Do enjoy these days approaching Saturday’s Coronation. On Tuesday I stood with Rishi Sunak, the Prime Minister, Sir Keir Starmer, the Leader of the official opposition, and Harriet Harman, mother of the house, in the Great Westminster Hall with the Speaker’s golden coach behind.
Sir Lindsay Hoyle presented us to King Charles III after the National Anthem was sung. From a poacher’s pocket, I brought out the Commonwealth card created by a West Park Church of England primary pupil.
‘Dear King Charles. I am proud my card was chosen to represent Worthing. I hope you enjoy my card and have a wonderful coronation.’ The card depicts the royal couple sat on a QEII memorial bench looking at Commonwealth flags.
I added: ‘Your subjects from Worthing West in Worthing and Arun send heartfelt best wishes and congratulations on your ascension to the throne. We look forward to celebrating together with the nation and the Commonwealth. We wish you a long and happy reign with Her Majesty The Queen.’
Designs for a card that might be sent or presented to the King were invited from the communities of Rustington, East Preston, Ferring and Worthing. The runner up from St Oscar Romero Catholic school in Goring by Sea was ‘A New Dawn: God Save the King’. It illustrated the beautiful South Coast view from Highdown Hill.
My father’s military medals have the addition of the 1953 Coronation award; he had been a steward outside the Abbey. My mother brought my elder sister and me to the Mall. We had cardboard periscopes to look over the shoulders of taller people.
The chance of rain on Saturday has increased. If it comes, let us hope it will be light and refreshing.
The King and Queen moved slowly through the assembled Lords, Commons and staff. They engaged with many. The Coronation quiche recipe for this special occasion follows the Coronation chicken seventy years ago. The task then was to have food available for hungry guests from overseas.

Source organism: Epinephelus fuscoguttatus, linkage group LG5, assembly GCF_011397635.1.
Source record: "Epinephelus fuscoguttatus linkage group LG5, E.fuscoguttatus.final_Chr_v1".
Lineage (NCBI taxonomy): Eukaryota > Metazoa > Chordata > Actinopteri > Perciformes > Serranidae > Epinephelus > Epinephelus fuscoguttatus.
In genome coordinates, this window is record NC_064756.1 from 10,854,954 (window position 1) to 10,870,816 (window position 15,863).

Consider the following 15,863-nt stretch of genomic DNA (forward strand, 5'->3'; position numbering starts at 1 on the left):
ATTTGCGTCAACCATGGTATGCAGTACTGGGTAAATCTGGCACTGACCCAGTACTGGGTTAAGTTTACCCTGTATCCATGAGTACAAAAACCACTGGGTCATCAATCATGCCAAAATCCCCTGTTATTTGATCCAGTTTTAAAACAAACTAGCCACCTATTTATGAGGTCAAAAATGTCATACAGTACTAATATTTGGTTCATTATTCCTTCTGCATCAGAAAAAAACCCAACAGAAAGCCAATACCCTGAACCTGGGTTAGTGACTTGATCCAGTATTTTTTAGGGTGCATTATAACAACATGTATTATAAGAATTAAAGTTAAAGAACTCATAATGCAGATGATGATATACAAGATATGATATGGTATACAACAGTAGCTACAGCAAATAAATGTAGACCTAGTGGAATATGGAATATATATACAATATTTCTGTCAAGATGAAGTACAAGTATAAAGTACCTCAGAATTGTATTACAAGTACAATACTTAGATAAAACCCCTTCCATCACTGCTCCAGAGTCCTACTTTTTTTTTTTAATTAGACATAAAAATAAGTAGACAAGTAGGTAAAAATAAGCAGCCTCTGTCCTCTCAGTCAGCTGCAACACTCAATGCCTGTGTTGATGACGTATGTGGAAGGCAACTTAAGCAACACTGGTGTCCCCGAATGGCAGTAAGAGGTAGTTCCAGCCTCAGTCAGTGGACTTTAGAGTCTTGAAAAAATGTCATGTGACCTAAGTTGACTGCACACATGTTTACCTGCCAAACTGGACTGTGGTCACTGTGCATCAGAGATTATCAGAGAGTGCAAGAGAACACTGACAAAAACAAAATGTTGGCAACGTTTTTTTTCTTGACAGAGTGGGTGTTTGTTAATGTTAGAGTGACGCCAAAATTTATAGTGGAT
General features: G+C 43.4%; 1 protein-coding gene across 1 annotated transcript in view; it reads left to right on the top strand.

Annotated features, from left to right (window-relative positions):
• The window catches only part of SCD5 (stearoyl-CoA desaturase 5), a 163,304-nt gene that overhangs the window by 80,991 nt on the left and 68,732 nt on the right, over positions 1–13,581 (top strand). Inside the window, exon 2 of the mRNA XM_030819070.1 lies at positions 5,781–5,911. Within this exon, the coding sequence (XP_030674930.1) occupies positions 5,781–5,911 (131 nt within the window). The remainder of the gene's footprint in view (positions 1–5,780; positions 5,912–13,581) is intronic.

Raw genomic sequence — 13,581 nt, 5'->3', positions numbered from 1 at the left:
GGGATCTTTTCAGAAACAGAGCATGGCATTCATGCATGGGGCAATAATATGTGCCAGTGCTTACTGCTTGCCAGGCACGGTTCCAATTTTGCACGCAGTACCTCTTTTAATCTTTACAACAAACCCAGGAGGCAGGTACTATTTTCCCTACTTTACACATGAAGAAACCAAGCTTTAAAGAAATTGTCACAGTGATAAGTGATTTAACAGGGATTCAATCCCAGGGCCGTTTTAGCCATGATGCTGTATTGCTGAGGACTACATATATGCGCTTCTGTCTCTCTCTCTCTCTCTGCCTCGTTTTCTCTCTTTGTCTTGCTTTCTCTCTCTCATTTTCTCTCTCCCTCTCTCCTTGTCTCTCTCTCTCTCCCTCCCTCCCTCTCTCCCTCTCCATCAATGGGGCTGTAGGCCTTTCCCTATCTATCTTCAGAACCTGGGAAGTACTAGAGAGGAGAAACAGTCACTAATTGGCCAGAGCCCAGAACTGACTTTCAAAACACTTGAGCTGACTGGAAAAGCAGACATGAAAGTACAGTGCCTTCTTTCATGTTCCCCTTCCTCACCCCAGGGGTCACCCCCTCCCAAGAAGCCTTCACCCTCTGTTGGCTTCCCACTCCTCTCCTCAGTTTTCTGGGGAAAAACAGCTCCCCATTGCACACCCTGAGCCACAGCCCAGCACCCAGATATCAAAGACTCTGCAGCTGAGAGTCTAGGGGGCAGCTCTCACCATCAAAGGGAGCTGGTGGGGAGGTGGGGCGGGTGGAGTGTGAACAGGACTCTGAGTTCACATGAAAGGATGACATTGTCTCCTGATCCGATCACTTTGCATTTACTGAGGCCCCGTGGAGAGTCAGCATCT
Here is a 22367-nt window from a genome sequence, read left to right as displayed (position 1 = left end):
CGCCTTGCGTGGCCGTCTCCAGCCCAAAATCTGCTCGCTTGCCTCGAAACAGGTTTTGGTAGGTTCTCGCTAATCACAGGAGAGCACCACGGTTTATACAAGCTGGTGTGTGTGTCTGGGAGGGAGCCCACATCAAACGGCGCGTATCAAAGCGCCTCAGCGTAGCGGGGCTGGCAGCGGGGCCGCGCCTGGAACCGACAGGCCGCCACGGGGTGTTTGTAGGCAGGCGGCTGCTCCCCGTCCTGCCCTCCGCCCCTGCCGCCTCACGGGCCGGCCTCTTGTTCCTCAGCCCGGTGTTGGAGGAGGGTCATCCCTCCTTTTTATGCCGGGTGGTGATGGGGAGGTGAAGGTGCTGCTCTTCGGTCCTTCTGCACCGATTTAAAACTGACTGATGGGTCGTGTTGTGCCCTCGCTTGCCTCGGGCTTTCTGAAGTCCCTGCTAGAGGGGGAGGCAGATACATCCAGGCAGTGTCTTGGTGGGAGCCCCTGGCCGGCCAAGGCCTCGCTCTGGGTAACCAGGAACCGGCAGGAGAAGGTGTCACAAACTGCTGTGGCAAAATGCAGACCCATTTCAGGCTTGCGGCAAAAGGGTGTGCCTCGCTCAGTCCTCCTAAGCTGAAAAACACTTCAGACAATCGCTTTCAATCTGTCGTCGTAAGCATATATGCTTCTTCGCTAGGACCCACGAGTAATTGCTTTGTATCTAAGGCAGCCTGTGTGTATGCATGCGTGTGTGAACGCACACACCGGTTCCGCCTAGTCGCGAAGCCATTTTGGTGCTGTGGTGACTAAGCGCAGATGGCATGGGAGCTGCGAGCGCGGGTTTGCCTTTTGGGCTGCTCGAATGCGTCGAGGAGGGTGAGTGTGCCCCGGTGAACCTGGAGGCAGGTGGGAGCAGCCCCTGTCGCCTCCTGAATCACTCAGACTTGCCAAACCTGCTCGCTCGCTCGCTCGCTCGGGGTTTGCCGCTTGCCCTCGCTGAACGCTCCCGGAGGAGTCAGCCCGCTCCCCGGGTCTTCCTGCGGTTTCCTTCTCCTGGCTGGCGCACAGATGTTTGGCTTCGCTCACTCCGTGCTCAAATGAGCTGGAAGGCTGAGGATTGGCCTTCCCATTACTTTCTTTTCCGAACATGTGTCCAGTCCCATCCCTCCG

On Saturday I was in the Strand, making an impromptu street address about how election candidates and parties are alternatives. The only enemies are apathy and ignorance. People should care and they should know the opportunities to contribute to making decisions or choosing those to do on their behalf.
A student from the United States worked with me about 20 years ago when taking a Masters’ course at Cambridge. He went on to become an intelligence colonel in the US Air Force National Guard before gaining election to Congress in the House of Representatives. He expects to join our South Coast Coronation Dinner to hear Town Cryer Robert Smytherman declare the Proclamation.
Our interns and Westminster staff do well. One is now a Police and Crime Commissioner; another holds the rank of Royal Navy Captain. One wrote on Turkey for the Financial Times and for The Economist: he was followed by a woman who went on to report overseas for the BBC. It helps constituents and me to have a member of staff who lives in the constituency or who attended Worthing College.
This week I had a meeting with the Home Secretary. I will follow up with details of what may become know as Alan’s Law, trying to deal more effectively with the small number of young offenders who can ruin lives and harm their own futures, allowed to get away with potentially murderous attacks by a system that hides relevant information from courts and prosecutors.
When talking this week with Stephen Lawrence’s mother, the Baroness (Doreen) Lawrence, I recalled that those who killed her son had attacked another youth. The first prosecution failed. Had it not, Stephen might today be a distinguished recognised architect. During the King’s reign, let us do better together.